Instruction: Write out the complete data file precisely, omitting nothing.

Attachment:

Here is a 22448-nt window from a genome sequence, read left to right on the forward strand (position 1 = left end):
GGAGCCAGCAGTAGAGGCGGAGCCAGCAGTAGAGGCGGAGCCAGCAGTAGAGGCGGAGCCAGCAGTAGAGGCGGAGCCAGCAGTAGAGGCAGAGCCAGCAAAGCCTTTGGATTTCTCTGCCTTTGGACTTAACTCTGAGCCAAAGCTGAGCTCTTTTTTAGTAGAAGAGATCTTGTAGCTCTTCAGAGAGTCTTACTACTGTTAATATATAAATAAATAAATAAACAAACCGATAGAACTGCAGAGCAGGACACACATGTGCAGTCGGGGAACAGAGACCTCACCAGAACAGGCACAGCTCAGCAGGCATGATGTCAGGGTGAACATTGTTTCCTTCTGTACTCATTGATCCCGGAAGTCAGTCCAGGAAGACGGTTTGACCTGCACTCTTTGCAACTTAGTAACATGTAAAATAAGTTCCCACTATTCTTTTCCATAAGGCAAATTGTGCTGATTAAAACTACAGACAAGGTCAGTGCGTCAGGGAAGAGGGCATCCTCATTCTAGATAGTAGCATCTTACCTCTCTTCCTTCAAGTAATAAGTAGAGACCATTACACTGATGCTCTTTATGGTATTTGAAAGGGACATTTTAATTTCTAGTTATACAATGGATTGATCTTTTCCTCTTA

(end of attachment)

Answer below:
Here is a 22448-nt window from a genome sequence, read left to right on the forward strand (position 1 = left end):
GGAGCCAGCAGTAGAGGCGGAGCCAGCAGTAGAGGCGGAGCCAGCAGTAGAGGCGGAGCCAGCAGTAGAGGCGGAGCCAGCAGTAGAGGCAGAGCCAGCAAAGCCTTTGGATTTCTCTGCCTTTGGACTTAACTCTGAGCCAAAGCTGAGCTCTTTTTTAGTAGAAGAGATCTTGTAGCTCTTCAGAGAGTCTTACTACTGTTAATATATAAATAAATAAATAAACAAACCGATAGAACTGCAGAGCAGGACACACATGTGCAGTCGGGGAACAGAGACCTCACCAGAACAGGCACAGCTCAGCAGGCATGATGTCAGGGTGAACATTGTTTCCTTCTGTACTCATTGATCCCGGAAGTCAGTCCAGGAAGACGGTTTGACCTGCACTCTTTGCAACTTAGTAACATGTAAAATAAGTTCCCACTATTCTTTTCCATAAGGCAAATTGTGCTGATTAAAACTACAGACAAGGTCAGTGCGTCAGGGAAGAGGGCATCCTCATTCTAGATAGTAGCATCTTACCTCTCTTCCTTCAAGTAATAAGTAGAGACCATTACACTGATGCTCTTTATGGTATTTGAAAGGGACATTTTAATTTCTAGTTATACAATGGATTGATCTTTTCCTCTTA